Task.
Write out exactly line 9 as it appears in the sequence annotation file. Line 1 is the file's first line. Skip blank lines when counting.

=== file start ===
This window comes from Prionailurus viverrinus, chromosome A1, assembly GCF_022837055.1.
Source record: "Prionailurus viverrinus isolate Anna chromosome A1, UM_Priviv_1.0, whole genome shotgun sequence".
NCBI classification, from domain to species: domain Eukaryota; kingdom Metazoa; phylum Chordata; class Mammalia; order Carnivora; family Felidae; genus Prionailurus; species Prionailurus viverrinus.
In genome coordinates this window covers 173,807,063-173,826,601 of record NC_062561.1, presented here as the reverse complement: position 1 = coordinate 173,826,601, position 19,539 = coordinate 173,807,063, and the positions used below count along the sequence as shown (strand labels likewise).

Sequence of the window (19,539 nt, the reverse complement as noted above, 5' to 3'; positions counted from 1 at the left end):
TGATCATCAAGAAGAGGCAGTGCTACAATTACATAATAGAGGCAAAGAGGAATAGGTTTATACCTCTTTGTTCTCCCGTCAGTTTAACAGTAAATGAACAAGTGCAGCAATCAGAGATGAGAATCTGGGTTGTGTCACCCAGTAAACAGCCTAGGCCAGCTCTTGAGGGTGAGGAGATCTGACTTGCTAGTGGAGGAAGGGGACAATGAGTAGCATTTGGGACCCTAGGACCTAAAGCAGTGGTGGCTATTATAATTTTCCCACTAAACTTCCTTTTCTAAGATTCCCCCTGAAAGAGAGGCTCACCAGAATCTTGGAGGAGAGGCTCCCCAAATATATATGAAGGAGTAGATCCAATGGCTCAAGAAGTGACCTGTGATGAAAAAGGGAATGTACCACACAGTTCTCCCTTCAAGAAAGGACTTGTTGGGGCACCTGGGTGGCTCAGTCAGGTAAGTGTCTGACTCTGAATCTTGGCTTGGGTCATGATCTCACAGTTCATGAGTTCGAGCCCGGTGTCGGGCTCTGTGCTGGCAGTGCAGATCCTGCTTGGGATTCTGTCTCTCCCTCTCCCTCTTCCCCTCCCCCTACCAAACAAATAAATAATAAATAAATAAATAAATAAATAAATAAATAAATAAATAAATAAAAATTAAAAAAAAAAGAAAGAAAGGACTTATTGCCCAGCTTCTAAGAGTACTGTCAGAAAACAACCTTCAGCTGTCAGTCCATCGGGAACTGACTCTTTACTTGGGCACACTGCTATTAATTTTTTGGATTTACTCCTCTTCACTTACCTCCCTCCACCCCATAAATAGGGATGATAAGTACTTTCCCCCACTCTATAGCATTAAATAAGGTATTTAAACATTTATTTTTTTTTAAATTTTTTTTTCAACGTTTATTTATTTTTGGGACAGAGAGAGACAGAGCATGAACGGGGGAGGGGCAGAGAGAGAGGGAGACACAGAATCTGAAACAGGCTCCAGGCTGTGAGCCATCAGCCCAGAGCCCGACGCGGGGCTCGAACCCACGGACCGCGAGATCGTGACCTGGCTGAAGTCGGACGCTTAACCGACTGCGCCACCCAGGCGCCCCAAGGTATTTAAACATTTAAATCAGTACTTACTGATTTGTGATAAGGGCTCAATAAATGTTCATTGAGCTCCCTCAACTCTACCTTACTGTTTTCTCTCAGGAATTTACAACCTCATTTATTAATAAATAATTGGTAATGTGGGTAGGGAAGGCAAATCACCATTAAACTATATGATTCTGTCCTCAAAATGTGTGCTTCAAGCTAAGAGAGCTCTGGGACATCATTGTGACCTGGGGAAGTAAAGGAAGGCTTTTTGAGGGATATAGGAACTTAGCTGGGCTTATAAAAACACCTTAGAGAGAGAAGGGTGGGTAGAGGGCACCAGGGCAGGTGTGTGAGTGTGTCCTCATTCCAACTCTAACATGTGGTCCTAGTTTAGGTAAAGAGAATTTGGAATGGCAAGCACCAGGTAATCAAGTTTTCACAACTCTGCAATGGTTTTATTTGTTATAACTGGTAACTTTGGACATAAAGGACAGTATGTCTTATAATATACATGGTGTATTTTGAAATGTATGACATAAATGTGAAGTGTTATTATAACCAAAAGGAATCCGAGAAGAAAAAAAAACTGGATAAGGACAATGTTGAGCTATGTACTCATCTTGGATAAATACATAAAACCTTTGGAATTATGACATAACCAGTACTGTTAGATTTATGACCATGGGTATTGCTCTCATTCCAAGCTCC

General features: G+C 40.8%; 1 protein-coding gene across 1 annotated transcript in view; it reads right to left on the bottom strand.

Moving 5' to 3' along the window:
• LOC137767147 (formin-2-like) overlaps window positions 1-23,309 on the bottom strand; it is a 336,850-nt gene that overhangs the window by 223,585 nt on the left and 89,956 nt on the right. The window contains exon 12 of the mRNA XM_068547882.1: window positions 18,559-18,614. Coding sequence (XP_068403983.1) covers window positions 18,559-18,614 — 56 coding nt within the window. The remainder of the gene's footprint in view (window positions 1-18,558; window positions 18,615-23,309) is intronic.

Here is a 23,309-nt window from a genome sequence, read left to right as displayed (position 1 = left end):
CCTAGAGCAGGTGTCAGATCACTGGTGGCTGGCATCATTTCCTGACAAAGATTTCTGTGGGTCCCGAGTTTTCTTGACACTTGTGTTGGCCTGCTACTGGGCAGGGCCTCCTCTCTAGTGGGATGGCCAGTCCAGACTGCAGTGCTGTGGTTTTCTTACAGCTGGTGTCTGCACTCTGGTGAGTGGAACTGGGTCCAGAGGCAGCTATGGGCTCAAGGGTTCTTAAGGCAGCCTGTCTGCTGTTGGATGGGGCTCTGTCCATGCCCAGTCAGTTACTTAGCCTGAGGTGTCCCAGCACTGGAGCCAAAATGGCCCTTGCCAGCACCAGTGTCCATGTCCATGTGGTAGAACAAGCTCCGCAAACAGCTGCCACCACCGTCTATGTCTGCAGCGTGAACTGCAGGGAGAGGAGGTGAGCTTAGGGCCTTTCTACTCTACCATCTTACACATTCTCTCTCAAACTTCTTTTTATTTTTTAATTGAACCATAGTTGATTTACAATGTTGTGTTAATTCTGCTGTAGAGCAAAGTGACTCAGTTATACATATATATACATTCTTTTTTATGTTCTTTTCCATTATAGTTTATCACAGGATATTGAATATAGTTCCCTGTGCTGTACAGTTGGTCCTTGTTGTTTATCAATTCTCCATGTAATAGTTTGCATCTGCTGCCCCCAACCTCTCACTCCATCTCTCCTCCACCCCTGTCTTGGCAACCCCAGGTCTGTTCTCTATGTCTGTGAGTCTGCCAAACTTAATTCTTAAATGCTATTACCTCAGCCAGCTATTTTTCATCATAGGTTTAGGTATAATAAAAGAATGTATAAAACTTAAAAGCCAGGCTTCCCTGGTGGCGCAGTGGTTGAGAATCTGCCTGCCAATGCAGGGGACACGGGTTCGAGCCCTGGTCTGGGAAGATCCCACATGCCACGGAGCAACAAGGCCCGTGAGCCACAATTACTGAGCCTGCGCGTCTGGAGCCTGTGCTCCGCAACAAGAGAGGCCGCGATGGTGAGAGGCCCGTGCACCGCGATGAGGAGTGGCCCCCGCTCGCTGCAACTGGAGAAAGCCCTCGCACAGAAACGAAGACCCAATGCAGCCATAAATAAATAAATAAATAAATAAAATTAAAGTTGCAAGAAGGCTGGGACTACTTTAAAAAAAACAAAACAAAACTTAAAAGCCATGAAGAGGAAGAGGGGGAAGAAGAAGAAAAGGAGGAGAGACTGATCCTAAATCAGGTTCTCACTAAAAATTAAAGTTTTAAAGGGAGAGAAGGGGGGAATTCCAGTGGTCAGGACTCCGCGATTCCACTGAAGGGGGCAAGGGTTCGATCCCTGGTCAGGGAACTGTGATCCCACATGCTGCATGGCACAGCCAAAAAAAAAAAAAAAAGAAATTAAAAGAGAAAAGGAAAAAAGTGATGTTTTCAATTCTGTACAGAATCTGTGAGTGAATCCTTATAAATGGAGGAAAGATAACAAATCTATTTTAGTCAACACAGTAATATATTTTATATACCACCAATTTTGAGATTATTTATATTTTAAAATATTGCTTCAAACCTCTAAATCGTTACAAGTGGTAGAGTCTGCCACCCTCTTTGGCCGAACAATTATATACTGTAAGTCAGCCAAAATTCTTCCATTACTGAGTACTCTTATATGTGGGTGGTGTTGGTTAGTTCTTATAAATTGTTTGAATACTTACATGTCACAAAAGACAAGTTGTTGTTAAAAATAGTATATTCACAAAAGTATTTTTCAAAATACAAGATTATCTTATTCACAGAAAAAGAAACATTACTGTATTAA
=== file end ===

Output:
• LOC137767147 (formin-2-like) overlaps window positions 1-23,309 on the bottom strand; it is a 336,850-nt gene that overhangs the window by 223,585 nt on the left and 89,956 nt on the right. The window contains exon 12 of the mRNA XM_068547882.1: window positions 18,559-18,614. Coding sequence (XP_068403983.1) covers window positions 18,559-18,614 — 56 coding nt within the window. The remainder of the gene's footprint in view (window positions 1-18,558; window positions 18,615-23,309) is intronic.